When my husband and I began discussing the opportunity for him to take a new job in Zurich, the idea of being a “trailing spouse” in Switzerland sounded appealing, an adult’s version of studying abroad with less class time and more attending of parades with cows wearing flower crowns. I’d received a master’s degree, changed jobs and gotten married in a three-month span and couldn’t quite remember what it was like to have downtime, although my list of recent life changes was useful for frightening anyone who asked “What’s new?”
Upon arrival in Switzerland, one of the many registration forms asked for my occupation. Without a job opportunity in sight, I had to check the box for “Hausfrau.” Hausfrau? A few days later, I ran into an acquaintance who asked, “Wasn’t checking that Hausfrau box an absolute crisis moment?” It was, heightened by the fact that I had no concept of life as a modern Hausfrau, especially since we didn’t have children. The term also brought to mind the type of intimidating person whose name would frighten horses (my primary reference for Fraus at the time was Frau Blucher of Young Frankenstein).
Maintaining the Haus itself was difficult in the first few months. Our furniture shipment was delayed and we camped out on a rapidly deflating air mattress, cobbling together meals using one pan, pot and fork each. Forget Hausfrau – I was barely a single-room-Frau! When we had things like knives, dressers and coats again, I was confronted with a new and unexpected challenge. In our old lives, my husband and I had shared household responsibilities and hadn’t felt any lingering sense of guilt over dust on the baseboards. Now that I wasn’t working, I felt an enormous sense of ownership over every aspect of our new lives. I also felt the need to manage everything perfectly, somehow compensating for the former career, especially if I was going to be a Hausfrau for the foreseeable future.
How could I let my husband clean the bathroom when I was the one with vast quantities of free time, even if he wanted to split everything more equally? But how had I then somehow ended up having a long and earnest conversation at Lidl about the best cleaning products to use on grout? How could I let him take time to make the calls for repairs when our apartment was visited by a modern version of the biblical plagues? I learned the German for “moth,” “cockroach” and “the oven will take two weeks to repair” long before I’d actually learned the difference between Perfekt and Präteritum tenses.
These challenges were accentuated by the mysteries of textbook German and spoken Swiss-German (particularly the repair calls). I lost faith whenever I couldn’t correctly utilize accusative versus dative cases. After all, now that I was a Hausfrau, I had the flexibility to take classes during the workday. I should definitely have the time to study and acquire more Swiss-German than what I learned from the time I attempted to board a tram during rush hour with a very large potted plant. I occasionally wondered how I’d functioned before knowing how to identify the direct versus indirect objects of a sentence. The struggle to conquer a foreign language in the name of “integration” was compounded when, despite seven years of French study, I’d told a French-speaking waiter that I was working on learning Germany.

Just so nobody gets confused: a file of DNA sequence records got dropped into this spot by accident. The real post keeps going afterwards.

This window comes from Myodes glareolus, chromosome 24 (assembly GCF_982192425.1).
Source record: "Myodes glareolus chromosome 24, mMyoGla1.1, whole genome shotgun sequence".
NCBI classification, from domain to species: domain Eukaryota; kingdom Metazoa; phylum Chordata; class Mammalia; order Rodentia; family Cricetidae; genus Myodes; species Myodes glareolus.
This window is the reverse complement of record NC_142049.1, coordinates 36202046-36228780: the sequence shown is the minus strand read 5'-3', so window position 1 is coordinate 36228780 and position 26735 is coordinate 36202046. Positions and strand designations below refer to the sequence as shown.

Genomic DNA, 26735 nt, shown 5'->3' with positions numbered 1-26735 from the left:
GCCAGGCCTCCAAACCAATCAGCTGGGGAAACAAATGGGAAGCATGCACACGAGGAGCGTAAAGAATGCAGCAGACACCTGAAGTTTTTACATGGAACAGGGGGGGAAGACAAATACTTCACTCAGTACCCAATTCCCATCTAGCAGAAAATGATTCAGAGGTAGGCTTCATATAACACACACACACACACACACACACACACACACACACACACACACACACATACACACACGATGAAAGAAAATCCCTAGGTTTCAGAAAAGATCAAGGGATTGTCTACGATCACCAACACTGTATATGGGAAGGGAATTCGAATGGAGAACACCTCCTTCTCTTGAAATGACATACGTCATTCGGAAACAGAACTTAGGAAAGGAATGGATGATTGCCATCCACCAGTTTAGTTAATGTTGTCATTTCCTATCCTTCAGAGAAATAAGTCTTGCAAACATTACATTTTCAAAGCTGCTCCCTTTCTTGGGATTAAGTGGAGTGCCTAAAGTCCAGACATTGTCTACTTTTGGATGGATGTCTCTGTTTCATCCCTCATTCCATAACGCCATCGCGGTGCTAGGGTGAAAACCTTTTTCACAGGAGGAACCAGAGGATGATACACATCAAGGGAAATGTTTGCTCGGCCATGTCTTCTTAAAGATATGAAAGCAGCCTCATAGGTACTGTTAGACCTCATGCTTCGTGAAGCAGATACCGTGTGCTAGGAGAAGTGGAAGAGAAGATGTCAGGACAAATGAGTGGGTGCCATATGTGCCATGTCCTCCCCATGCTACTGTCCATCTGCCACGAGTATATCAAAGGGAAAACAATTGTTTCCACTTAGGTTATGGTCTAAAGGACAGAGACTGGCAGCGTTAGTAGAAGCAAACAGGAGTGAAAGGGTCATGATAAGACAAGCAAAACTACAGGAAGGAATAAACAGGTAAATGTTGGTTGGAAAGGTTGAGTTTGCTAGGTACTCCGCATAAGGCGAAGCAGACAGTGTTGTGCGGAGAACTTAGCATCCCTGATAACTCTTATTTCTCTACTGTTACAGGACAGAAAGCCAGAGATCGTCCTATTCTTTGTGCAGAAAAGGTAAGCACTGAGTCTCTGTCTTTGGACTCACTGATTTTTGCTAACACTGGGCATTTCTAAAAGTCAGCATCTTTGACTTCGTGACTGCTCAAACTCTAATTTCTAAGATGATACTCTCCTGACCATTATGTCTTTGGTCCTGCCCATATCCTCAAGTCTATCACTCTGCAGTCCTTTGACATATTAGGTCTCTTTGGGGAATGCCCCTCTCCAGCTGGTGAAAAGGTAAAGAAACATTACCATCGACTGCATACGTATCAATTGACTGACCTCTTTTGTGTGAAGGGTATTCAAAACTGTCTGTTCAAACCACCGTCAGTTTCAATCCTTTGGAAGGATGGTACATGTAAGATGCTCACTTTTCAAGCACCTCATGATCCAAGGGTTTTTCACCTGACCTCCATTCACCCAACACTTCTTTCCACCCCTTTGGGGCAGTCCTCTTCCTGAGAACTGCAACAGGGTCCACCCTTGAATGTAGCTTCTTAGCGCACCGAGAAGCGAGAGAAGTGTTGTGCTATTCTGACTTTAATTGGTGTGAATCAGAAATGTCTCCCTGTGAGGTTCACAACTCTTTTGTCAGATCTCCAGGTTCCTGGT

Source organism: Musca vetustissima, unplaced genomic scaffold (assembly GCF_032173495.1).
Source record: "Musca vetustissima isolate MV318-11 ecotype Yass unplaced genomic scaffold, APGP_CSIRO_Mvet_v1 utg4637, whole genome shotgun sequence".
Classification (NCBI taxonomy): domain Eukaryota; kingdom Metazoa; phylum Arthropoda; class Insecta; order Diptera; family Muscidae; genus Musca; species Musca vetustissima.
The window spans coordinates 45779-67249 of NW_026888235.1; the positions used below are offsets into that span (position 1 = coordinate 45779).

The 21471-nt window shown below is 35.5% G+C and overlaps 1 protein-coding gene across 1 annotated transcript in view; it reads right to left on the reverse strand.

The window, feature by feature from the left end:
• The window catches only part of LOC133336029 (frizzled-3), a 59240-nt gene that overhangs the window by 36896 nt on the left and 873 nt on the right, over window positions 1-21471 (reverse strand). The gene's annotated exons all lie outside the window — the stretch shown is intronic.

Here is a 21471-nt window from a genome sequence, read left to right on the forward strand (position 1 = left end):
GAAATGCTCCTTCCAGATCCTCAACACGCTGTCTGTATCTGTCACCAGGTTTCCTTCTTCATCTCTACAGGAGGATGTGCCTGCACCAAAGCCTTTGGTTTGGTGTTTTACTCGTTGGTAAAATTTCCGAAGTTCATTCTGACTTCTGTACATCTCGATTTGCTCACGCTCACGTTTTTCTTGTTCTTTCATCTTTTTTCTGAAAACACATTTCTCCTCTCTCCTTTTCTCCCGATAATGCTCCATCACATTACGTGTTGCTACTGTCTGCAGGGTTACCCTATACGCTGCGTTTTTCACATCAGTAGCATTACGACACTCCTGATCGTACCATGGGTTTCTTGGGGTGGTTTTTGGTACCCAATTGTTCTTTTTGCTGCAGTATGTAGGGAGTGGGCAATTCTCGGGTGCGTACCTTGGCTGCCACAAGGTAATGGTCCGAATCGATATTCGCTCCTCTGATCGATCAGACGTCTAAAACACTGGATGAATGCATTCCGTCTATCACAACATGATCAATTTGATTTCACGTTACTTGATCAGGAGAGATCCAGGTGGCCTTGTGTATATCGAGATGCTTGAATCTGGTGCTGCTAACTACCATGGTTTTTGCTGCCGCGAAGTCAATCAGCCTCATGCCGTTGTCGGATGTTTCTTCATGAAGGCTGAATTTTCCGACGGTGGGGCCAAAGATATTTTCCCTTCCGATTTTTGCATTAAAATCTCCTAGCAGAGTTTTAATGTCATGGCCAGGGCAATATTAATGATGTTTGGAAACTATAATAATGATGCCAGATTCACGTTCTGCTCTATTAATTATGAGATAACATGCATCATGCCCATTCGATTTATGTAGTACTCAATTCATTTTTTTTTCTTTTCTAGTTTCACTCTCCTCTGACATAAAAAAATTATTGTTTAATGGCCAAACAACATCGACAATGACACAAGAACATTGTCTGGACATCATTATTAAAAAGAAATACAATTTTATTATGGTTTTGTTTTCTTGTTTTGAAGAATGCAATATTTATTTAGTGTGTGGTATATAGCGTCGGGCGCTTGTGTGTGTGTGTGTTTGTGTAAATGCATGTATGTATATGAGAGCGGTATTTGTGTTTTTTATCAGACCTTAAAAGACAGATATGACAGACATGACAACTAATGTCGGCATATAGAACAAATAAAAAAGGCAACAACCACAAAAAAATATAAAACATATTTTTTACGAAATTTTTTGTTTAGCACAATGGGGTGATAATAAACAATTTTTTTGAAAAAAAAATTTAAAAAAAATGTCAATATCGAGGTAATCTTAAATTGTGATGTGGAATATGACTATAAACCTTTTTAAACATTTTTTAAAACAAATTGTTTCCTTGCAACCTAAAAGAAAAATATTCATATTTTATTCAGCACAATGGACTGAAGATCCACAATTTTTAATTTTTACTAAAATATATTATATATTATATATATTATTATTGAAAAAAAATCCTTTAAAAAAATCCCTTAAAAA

Talking with other so-called Hausfraus, it seemed that many of them had reached a much healthier place of acceptance and German sentence construction – “Just sort of mumble the article when you’re talking” was one of (die? den? das?) better pieces of advice I received. They also used their time in positive ways, developing new hobbies and discovering potential career paths or volunteer opportunities. It was clear that I’d have to identify ways to better structure my life so that I didn’t feel quite the same responsibility over issues like crumbs on the counters (at least once we’d evicted the insects). I signed up for volunteer work, both to keep my resume updated and to recapture a sense of accomplishment and structure. It didn’t fully replace the paycheck that could transform a multi-hour conference call about font sizes into a tolerable experience, but I also had the flexibility to focus on aspects of my old job that I’d enjoyed and wanted to develop further.
When I was working, I kept a to-do list in a notebook so that I could stay organized and go back later to identify accomplishments. My husband and I adopted an updated to-do list to organize all our household tasks, which helped me to see how much I contributed every day. It still wasn’t easy to manage every aspect of our lives with stereotypical Swiss precision (and let’s not discuss the horrors of running late in Switzerland!). However, reimagining my role as a sort of “Hausprogrammanager” instead of a Hausfrau also helped ensure that we didn’t get crossed wires about who was in charge of which tasks and end with one of us running across the city to hand-deliver immigration paperwork right before our residence permits expired (completely hypothetical example). We’d have to continue managing life in our new-ish country, but we were able to identify our own version of the modern Hausfrau partnership without anyone spending too many hours scrubbing the grout with a toothbrush – at least until it would be time to move.
By Tracy Wellons
Tracy lives in Zurich with her husband. Originally from California, she has a master’s degree in nonprofit administration and currently serves as a board member and treasurer for Zharity. In her free time, she enjoys hiking, skiing and collecting Swiss-German vocabulary words.
Illustration by Aleksandra Koroleva
Aleksandra, originally from Moscow, Russia, now lives in Adliswil with her husband and 3.5-year-old son. She specializes in clinical psychology and started studying illustration after her son’s birth. In her free time Aleksandra likes sleeping, just as all mothers do. https://www.instagram.com/uber_evil